The Yonsei University Center for Counseling and Coaching Services provides counseling services to members of Korea’s foreign-born community. “Our department tries to serve foreigners in Korea, especially foreign workers and multicultural family members who need [foreign] language services,” explains Esther Jang, a pastoral counselor for the center. “So we have counselors from seven countries—[from] China, Japan, India, Africa, Cambodia—so they can speak their own languages.” Counselors who trained in the United States speak English. The pricing scheme reflects the diverse economic circumstances of Korea’s international community. Jang says, “We evaluate clients’ economic status. If the person is hired by an American company, for instance, insurance pays for it, so we charge, but if their economic status doesn’t provide for counseling services, we provide ten free counseling sessions”
Counselors are largely doctoral students in Yonsei University’s counseling department. Some have already gotten their doctorates, while others are still studying. For them, the center represents a clinical training process. Residents, interns, and staff counselors are present, too. The center’s counseling programs are tailored to the particular needs of foreign residents. “We are doing individual counseling—depression and anxiety issues,” explains Jang. “Adjustment issues—when you come overseas, you struggle on how to adjust to a new society.” Spiritual issues are not ignored, either. Says Jang, “We are also Christian-based, so we also do counseling on spiritual matters.” The center takes into account the needs of foreigners with families, too. “We also have a children’s play therapy, so if you have children who have difficulty adjusting to Korean schools, we have children’s therapy, too,” Jang notes. Addiction intervention is also offered.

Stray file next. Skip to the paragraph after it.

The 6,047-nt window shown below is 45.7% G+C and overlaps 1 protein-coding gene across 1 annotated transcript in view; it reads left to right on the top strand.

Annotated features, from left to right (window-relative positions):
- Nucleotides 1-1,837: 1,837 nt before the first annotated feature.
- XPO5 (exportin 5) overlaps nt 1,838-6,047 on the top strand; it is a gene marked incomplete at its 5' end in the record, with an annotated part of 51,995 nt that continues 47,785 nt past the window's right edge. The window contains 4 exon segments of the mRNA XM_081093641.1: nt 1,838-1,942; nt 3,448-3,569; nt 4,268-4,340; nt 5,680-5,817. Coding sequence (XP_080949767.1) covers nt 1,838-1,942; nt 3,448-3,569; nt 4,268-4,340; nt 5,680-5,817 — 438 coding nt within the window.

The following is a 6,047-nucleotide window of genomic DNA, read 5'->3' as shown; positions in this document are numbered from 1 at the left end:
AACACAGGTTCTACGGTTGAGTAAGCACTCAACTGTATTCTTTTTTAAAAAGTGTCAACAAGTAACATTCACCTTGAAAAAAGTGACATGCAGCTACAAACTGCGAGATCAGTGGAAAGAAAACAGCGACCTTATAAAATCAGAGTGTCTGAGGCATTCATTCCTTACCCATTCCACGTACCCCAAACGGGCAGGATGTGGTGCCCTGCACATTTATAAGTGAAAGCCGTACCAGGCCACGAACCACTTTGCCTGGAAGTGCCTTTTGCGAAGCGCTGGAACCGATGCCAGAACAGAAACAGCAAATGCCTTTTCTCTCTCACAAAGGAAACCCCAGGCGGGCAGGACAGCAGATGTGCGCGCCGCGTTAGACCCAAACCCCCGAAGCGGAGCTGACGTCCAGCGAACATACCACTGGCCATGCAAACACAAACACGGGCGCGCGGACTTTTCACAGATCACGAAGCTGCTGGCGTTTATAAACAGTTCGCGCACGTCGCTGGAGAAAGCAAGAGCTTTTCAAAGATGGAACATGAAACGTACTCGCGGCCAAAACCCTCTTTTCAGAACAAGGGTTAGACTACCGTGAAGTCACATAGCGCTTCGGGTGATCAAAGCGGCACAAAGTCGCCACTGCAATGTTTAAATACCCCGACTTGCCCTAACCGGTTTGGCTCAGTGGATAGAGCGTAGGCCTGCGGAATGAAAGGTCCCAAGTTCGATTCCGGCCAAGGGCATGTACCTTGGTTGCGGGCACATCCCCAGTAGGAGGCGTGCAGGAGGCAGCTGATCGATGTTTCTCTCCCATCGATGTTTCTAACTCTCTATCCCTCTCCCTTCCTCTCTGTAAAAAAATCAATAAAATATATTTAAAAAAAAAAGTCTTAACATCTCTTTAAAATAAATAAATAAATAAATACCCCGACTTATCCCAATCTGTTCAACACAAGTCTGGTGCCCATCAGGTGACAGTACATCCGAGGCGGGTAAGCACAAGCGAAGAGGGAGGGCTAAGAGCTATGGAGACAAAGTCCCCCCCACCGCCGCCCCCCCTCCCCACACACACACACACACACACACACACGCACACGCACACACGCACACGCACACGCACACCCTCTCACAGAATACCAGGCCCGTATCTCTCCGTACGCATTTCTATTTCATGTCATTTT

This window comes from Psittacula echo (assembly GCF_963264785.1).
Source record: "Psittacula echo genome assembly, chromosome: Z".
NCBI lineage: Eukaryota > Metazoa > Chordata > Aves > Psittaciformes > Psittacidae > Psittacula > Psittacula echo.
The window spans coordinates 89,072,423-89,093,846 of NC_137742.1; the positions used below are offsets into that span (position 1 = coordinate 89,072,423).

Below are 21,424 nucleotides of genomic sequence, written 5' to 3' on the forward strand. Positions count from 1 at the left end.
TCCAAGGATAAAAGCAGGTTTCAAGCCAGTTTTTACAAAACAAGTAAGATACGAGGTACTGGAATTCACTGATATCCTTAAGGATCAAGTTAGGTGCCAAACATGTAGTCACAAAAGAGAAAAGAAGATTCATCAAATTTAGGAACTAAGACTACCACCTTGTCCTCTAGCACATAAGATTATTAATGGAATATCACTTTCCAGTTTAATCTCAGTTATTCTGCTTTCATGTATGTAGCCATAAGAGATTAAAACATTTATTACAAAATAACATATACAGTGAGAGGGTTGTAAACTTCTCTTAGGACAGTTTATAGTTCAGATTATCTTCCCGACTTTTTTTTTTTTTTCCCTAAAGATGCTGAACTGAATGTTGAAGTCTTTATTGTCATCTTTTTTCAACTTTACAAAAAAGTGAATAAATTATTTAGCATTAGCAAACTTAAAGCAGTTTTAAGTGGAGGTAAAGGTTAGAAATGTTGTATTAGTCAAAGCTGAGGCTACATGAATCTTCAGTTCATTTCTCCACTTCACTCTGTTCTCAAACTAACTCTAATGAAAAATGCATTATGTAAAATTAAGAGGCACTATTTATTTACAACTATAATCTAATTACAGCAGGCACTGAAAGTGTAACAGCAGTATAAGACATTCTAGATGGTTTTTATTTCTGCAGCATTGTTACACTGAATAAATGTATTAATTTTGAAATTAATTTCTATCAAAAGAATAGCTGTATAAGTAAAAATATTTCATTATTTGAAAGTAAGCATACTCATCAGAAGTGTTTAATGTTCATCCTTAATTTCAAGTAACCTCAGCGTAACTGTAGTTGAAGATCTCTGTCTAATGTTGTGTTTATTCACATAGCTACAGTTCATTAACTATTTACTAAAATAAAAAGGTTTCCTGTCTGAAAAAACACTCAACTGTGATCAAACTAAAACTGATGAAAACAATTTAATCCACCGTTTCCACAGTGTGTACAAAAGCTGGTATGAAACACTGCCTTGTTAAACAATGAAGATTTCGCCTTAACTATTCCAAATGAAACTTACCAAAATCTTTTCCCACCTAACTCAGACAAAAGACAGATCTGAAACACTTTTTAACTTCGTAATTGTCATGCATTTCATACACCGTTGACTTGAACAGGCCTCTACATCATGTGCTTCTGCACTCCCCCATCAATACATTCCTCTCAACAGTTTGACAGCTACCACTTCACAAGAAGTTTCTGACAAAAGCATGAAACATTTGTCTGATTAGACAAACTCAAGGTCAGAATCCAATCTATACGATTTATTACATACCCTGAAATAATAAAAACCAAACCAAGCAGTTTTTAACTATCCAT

The center currently has about 20 clients who come in on a mostly weekly basis. There are plans afoot to expand services. “We are trying to create support groups for foreigners or gyopo (overseas Koreans) who come back to Korea, and are training counselors from other countries so that when they return to their own countries they can start counseling programs,” explains Jang. “Especially in South Asia, where counseling is pretty new. They don’t have enough clinical places to get proper training, so perhaps our center could become a frontier for training.”
The main office is a 10-minute walk from Mapo-gu Office Station 마포구청역 (Line 6), Exit 3.